So what’s that you’ve heard or know about Target-Date Funds? Whether or not they’re right for you is, of course, a question you can take up with the experts at Pension Parameters, but in the meantime there’s a good New York Times piece by John F. Wasik—headlined Target-Date Funds Might Not Hit Your Bull’s-Eye—that addresses the subject. Here’s the first part of the article:

“TARGET-DATE funds are all intended to do the same thing: reduce stock market risk incrementally the closer you get to your retirement target date. But that does not mean the funds, known as T.D.F.’s, are entirely adequate for every rainy-day situation. They could flip up in a strong financial wind.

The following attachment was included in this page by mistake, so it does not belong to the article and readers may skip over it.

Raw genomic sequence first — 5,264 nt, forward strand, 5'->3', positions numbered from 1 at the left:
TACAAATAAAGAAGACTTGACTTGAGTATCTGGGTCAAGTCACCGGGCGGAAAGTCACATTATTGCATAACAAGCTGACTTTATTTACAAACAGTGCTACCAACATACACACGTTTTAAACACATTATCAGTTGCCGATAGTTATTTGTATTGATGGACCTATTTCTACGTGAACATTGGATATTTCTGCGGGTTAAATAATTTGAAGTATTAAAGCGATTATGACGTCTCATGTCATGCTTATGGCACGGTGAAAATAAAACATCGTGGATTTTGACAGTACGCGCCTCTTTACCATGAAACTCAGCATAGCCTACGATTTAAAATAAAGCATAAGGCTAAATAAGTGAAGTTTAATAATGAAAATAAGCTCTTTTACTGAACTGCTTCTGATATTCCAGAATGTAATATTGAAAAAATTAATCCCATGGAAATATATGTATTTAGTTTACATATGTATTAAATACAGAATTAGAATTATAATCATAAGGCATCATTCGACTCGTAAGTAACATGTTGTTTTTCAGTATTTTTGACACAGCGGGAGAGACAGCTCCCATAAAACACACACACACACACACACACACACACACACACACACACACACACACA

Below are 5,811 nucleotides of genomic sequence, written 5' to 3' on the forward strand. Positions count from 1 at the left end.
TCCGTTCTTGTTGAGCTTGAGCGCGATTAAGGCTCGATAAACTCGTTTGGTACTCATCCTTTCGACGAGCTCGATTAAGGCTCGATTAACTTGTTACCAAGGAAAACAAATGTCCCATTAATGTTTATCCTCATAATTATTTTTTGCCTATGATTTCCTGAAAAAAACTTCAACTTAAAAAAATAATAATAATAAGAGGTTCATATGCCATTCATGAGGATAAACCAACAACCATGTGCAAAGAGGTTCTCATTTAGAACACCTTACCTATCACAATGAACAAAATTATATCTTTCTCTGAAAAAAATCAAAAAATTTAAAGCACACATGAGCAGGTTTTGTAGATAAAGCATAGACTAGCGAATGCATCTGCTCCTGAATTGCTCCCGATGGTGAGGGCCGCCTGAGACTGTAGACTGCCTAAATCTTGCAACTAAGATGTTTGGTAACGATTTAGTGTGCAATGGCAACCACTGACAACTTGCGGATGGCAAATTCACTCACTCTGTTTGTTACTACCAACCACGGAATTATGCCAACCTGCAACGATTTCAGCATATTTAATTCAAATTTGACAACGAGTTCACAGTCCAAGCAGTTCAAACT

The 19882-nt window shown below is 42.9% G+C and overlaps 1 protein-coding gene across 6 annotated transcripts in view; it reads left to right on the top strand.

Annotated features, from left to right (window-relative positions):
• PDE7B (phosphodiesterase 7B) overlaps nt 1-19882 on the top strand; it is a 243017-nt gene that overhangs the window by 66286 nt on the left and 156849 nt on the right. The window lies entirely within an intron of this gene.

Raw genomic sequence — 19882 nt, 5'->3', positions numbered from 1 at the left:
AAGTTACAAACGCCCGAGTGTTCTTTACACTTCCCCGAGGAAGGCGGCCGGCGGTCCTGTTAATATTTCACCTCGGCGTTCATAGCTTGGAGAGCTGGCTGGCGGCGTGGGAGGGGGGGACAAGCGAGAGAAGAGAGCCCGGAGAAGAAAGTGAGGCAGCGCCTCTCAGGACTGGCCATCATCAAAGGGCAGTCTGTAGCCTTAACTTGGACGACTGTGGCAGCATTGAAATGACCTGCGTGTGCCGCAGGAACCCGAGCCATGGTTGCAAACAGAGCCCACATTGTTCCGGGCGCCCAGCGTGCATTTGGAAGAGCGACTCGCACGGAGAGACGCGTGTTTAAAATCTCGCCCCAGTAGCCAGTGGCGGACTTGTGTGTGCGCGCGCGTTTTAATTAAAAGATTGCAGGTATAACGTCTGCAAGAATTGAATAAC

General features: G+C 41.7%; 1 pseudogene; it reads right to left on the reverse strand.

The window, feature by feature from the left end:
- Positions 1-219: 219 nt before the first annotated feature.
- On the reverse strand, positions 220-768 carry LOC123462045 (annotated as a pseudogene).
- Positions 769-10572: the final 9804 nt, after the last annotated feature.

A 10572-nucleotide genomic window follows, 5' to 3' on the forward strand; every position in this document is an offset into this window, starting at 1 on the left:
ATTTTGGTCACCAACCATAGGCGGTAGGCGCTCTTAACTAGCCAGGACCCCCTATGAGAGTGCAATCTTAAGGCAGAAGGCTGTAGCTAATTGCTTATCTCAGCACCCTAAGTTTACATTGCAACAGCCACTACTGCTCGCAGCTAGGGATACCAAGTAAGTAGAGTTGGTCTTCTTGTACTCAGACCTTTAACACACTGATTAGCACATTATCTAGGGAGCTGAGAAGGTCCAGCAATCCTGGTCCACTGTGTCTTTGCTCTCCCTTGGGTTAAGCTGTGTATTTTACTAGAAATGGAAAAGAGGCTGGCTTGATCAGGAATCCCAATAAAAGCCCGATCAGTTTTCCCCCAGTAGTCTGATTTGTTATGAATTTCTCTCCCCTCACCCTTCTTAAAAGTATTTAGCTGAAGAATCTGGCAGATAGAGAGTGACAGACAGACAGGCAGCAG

“Holding a fixed number of mutual funds, T.D.F.’s are sold as a no-brainer default solution. They have gained in popularity and hold nearly a half-trillion dollars in assets, up from $71 billion in 2005, according to the Investment Company Institute. They are sold by most major mutual fund groups and are becoming mainstays in 401(k)-type plans.

“Yet T.D.F.’s may not be ideally suited to every retirement investor, particularly those near or in retirement. You have to look inside each plan and vet it carefully to see if it is right for you.

“All the funds have a “glide path” to the target date. That means the allocation will shift to more bonds and fewer stocks as the date gets closer. If you hope to retire in 2030, for example, a fund might have 30 percent stocks and 70 percent bonds by that year.

“Critics of this autopilot approach say it may concentrate too much risk in one asset class or not offer enough growth for those who will live 20 to 30 years past conventional retirement age. “